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A Legal Toolkit for Cam Models

A Legal Toolkit for Cam Models

Cam models are professionals. Just like any other model, actor or actress, you — as a cam performer — should have a basic understanding of laws that are applicable to your career. Here is a basic “legal toolkit” that every cam model should keep handy and review from time to time. You are sexy, and so is making money. To make the most, do it right!

Read Contracts

You should file for a registration at the end of each quarter for all recordings created during the past three months.

Review and understand the terms of use, privacy policy and model/broadcaster contracts, as well as any other agreements you sign with a live cam site or clip site. If you are working through a studio, read and understand any agreements you have with the studio as well. Know your rights and obligations between you and the cam site provider, clip site provider, studio and the clients.

Understand 2257

Federal statutes, 18 U.S.C. §2257 and §2257A, and associated regulations, set out the standards for verifying and documenting age (of majority — 18) and other information of adult performers. Cam sites and clip sites will require proof of a government-issued photo ID from you and any other performer that appears in your account. Cam sites and clip sites usually take care of the rest of 2257 compliance. If you run an independent website for your fans though, you’re on your own for that. There are website-building programs that integrate and manage 2257 obligations for you, which can ease the burden so you can focus on what you’re best at — performing!

Do Not Involve Minors

Do not have anyone under the age of 18 in the room in which you are filming. Creation of child pornography is, of course, illegal. Having a minor even in the room could lead to the cam site operator, or even a client, reporting you to the police and/or National Center for Missing and Exploited Children. You could wind up being criminally prosecuted in addition to terminated from the cam or clip site.

Do Not Offer Prostitution Services Online

Do not write messages or make oral offers that could potentially be interpreted as soliciting or accepting an offer of prostitution or sex trafficking. The Allow States and Victims to Fight Online Sex Trafficking Act (FOSTA), passed in 2018 in the U.S. enables criminal and civil prosecution of website providers that allow messages or other content that promotes or facilitates prostitution or sex trafficking to be transmitted through their sites. This means that site operators will be looking for this type of language both using computer algorithms (which may sweep content that is not prostitution in with content that is) and via manual methods. They will have to do this in order to comply with the law, themselves and accordingly, could suspend or terminate you from their sites if they find anything even remotely resembling prostitution or sex trafficking. Be aware of your communications and how they could be interpreted.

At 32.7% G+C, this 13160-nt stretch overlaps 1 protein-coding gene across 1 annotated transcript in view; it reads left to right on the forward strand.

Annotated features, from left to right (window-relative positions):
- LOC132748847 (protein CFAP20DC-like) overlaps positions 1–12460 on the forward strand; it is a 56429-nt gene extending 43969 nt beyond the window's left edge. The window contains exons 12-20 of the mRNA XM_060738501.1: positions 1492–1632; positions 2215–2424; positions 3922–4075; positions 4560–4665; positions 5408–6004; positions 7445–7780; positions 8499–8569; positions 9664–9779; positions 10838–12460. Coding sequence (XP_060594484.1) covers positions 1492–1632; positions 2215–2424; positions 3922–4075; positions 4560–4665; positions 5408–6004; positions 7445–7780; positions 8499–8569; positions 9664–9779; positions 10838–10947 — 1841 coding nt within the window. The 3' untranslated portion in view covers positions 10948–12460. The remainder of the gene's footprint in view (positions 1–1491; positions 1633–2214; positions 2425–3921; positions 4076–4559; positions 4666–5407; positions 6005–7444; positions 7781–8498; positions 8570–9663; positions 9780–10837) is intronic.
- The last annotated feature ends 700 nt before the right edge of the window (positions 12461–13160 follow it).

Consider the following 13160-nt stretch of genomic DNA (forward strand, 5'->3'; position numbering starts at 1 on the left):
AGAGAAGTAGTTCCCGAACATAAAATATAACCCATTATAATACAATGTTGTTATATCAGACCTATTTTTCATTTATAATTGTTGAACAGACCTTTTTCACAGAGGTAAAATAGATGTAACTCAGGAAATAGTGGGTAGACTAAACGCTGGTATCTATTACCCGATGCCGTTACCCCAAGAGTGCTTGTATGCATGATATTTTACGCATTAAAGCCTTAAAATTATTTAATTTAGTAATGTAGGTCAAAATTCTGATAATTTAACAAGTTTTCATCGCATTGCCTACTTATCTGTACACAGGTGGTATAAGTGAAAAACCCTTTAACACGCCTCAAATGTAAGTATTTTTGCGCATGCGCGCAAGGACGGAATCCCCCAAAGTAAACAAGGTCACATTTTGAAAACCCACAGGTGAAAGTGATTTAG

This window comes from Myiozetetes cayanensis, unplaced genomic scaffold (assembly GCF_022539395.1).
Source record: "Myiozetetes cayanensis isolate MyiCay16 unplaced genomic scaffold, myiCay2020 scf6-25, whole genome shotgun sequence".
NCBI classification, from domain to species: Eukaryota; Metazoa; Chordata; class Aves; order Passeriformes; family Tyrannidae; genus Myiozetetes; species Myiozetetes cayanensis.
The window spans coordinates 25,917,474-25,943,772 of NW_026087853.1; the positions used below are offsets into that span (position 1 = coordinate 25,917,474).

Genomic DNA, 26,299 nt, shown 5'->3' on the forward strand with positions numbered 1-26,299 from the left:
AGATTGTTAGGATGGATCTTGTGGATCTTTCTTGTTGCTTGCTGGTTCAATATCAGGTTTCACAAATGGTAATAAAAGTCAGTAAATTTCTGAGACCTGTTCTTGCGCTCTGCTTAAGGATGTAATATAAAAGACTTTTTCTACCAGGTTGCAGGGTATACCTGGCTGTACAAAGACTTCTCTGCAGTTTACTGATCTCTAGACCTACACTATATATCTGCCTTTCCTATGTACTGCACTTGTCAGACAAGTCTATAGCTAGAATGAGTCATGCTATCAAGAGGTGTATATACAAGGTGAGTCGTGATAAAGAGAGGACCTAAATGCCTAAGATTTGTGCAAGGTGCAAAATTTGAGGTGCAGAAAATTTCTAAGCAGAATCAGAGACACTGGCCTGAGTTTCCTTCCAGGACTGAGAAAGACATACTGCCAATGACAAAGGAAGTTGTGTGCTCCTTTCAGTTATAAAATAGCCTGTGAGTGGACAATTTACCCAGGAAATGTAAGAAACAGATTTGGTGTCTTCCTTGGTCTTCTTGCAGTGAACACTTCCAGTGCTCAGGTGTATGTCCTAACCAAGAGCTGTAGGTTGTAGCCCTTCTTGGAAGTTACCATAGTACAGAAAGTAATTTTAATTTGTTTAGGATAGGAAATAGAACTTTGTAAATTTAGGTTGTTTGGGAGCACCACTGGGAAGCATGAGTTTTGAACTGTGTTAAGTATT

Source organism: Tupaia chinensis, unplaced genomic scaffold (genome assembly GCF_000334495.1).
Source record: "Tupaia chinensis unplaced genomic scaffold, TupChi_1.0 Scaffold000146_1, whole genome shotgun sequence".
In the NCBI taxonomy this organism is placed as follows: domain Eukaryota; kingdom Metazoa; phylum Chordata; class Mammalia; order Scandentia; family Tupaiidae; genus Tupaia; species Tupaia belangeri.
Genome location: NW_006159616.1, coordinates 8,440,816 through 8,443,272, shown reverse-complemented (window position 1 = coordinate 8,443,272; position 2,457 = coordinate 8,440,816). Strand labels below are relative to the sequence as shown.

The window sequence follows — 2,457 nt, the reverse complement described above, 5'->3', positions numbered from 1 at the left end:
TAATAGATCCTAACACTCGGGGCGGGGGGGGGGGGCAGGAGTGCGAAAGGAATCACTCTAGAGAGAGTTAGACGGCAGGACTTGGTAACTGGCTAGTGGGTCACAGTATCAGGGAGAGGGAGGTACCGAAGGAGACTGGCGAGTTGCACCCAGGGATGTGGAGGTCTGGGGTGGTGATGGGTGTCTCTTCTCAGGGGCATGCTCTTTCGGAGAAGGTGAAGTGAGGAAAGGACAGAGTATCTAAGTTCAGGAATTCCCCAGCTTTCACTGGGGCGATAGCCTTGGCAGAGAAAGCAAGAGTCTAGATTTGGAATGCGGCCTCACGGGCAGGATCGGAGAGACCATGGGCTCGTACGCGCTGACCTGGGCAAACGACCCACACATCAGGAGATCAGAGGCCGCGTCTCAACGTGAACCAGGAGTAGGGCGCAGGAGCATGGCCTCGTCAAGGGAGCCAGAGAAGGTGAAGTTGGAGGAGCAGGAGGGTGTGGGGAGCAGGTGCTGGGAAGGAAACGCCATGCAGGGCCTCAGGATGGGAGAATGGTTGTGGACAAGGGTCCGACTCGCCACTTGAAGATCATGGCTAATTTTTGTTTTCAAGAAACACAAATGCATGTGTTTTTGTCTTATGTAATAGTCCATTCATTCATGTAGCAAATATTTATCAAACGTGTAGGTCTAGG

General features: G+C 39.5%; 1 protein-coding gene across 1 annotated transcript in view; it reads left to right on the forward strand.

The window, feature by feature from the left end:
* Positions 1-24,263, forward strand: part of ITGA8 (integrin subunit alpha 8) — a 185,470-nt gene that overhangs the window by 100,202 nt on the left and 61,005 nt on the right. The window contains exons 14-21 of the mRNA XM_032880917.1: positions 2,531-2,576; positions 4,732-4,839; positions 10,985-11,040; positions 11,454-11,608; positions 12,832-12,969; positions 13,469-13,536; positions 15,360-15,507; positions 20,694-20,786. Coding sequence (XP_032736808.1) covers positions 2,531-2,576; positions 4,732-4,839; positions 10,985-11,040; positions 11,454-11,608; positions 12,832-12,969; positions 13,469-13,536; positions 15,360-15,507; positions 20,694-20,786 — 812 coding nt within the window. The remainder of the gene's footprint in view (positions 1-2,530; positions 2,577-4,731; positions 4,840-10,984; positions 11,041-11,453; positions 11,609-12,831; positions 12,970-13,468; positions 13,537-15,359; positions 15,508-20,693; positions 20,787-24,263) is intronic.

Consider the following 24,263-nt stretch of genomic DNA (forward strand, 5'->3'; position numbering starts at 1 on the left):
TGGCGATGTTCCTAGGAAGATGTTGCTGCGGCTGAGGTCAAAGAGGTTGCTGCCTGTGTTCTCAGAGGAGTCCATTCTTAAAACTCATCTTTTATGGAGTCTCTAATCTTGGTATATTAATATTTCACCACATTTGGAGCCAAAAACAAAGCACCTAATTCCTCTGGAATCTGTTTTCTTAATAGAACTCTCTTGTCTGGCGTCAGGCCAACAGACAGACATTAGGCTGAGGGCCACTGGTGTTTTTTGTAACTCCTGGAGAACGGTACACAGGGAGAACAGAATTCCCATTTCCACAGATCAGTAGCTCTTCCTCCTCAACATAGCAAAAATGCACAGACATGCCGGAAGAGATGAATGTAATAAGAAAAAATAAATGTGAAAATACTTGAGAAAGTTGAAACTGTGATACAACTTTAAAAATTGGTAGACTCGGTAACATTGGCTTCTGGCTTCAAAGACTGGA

Do Not Cross the Line Into Obscenity

The threshold of what constitutes obscenity is difficult to define. It was notoriously described as “I know it when I see it” by U.S. Supreme Court Justice Potter Stewart in the case of Jacobellis v. Ohio in 1964. In the 1973 decision in Miller v. California, the U.S. Supreme Court established a test for obscenity. In short, the test evaluates contemporary community standards, whether the work “appeals to the prurient interest” or is “patently offensive,” and whether the work “lacks serious literary, artistic, political or scientific value." The boundary still may sound difficult to ascertain, so stay far away from it. Avoid making scenes that depict bestiality, urination or vomiting in sex scenes, and the like that could potentially be interpreted as being beyond the ethereal border.

Keep Your Personal Information Secret